On a prolonged ferry trip to a small, isolated island named Pemba, watching the Indian ocean unfold before you, one feels compelled to stare out at the sea. The peaceful deep blue expanse, with a solitary turquoise and white trailing into the horizon to mark where we came from, competing with the noises of children, families, people selling food or tying up their chickens. Mesmerized more by the sea than the people, I found myself singing to the ocean, a soundtrack to this trip i could never have anticipated:
Don't throw your barbie dolls in the ocean
There are more important things for them to do
.....They're going to come back to manipulate you.
Malibu beach party, how come I could never go?
Barbie you have it all together, how come you always know what to do?
This was actually a good precursor to the lull that occupies the mind and body in a 5 days existence of doing very little. What *is* the purpose of life, and is it *really* worth getting out of bed today? Such overindulgence is both restful and corrosive to the soul, with little to do
but sleep, eat and be eaten by bugs. We would occasional bring ourselves above water to make a trip to some of the best snorkeling in the world. We read books until i barely skimmed paragraphs for being so engrossed in the story that i could have written the words myself. We walked to the nearby rice field, just for something to fill the time.
Our next five days, on Zanzibar main island, was much more active - the town is difficult to describe, but a maze of winding unlabelled streets, with no view of the horizon or much of the sky, except when the town occasionally spits you out and you find yourself surrounded by the vast ocean on three sides. Do you enter back into the maze or do you instead stop for a coconut mango smoothie? Your mind is continually edging onto either claustrophobia or agoraphobia, your stomach delighting in every lost turn that finds a curried chapati or coconut curry. Buildings of coral stone reach the sky and are a continuous piecework of Islam, India and Swahili. It is both cohesive and disjointed. I highly recommend a visit.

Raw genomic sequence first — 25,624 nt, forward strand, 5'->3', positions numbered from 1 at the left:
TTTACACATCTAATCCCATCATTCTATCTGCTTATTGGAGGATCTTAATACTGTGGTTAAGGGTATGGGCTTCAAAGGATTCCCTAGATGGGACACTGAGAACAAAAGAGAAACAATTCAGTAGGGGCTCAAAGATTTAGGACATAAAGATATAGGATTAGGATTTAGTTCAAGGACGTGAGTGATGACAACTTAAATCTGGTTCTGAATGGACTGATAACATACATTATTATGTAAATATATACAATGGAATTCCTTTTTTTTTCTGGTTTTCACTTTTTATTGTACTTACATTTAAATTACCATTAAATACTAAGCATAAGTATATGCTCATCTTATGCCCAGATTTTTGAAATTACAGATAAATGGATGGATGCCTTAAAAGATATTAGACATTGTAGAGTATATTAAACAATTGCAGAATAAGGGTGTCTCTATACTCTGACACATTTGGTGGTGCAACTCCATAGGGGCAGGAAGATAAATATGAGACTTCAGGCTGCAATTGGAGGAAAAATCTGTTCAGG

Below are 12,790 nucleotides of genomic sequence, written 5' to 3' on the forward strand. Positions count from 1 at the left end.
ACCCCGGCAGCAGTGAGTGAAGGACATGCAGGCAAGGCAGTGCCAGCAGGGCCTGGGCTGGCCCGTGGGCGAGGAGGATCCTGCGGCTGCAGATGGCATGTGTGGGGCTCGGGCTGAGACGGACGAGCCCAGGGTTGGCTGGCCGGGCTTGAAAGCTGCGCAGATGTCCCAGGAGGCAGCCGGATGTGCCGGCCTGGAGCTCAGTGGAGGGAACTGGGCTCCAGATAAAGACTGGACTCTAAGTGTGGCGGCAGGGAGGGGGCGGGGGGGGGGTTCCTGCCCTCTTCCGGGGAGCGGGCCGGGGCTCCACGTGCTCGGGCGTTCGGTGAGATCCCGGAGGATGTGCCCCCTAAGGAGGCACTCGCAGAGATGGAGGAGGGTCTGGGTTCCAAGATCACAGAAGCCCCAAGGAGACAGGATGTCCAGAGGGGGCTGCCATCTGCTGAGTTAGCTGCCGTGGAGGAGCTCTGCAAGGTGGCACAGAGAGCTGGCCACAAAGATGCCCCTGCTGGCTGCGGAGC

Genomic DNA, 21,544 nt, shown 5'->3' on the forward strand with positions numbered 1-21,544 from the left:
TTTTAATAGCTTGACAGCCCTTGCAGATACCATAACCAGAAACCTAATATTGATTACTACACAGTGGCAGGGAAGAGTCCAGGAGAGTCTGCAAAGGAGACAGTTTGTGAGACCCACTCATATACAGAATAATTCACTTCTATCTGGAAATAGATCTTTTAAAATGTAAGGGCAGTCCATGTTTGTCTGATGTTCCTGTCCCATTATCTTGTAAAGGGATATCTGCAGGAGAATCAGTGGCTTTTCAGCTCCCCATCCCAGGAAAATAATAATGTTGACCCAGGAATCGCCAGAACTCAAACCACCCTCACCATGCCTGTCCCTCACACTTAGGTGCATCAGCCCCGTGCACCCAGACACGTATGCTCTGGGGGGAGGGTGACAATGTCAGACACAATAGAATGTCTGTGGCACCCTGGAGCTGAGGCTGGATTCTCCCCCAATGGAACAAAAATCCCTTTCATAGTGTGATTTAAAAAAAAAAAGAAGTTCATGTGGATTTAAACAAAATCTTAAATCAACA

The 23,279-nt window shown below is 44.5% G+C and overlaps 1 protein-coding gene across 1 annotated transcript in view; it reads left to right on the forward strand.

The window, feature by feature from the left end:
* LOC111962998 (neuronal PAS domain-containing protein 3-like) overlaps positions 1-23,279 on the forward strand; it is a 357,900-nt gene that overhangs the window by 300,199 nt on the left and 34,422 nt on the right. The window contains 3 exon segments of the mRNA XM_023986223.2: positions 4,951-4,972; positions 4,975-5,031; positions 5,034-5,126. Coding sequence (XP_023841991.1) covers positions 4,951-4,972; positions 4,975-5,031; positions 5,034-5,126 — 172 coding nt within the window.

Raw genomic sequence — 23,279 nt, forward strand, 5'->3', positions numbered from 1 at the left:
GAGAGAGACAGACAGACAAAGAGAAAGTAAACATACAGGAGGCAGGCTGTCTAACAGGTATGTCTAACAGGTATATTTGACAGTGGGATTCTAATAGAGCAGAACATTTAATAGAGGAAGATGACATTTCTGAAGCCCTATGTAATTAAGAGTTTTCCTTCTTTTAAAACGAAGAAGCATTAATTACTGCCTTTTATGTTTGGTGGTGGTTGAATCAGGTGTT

In other news, after a 6
days struggle, by internet, phone and in person, we think we have successfully arranged a visa permit to get into Rwanda! It could not have come too soon - we have a letter in our hand from the Rwandan Embassy still hot off the presses and we leave in no less than 2 hours. With exalted relief, we now find the time and opportunity to connect with all of you! Thank you for joining us on our journey of Africa.
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